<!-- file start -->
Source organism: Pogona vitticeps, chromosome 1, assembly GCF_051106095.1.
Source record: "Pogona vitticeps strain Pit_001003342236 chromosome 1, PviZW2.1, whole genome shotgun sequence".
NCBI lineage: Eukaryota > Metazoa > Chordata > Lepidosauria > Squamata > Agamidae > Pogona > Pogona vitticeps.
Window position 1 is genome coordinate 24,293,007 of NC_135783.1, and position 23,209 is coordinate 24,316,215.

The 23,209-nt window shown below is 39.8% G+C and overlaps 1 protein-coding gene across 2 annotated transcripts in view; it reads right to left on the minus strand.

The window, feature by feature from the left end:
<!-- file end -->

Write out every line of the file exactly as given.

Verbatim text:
Source organism: Pogona vitticeps, chromosome 1, assembly GCF_051106095.1.
Source record: "Pogona vitticeps strain Pit_001003342236 chromosome 1, PviZW2.1, whole genome shotgun sequence".
NCBI lineage: Eukaryota > Metazoa > Chordata > Lepidosauria > Squamata > Agamidae > Pogona > Pogona vitticeps.
Window position 1 is genome coordinate 24,293,007 of NC_135783.1, and position 23,209 is coordinate 24,316,215.

The 23,209-nt window shown below is 39.8% G+C and overlaps 1 protein-coding gene across 2 annotated transcripts in view; it reads right to left on the minus strand.

The window, feature by feature from the left end: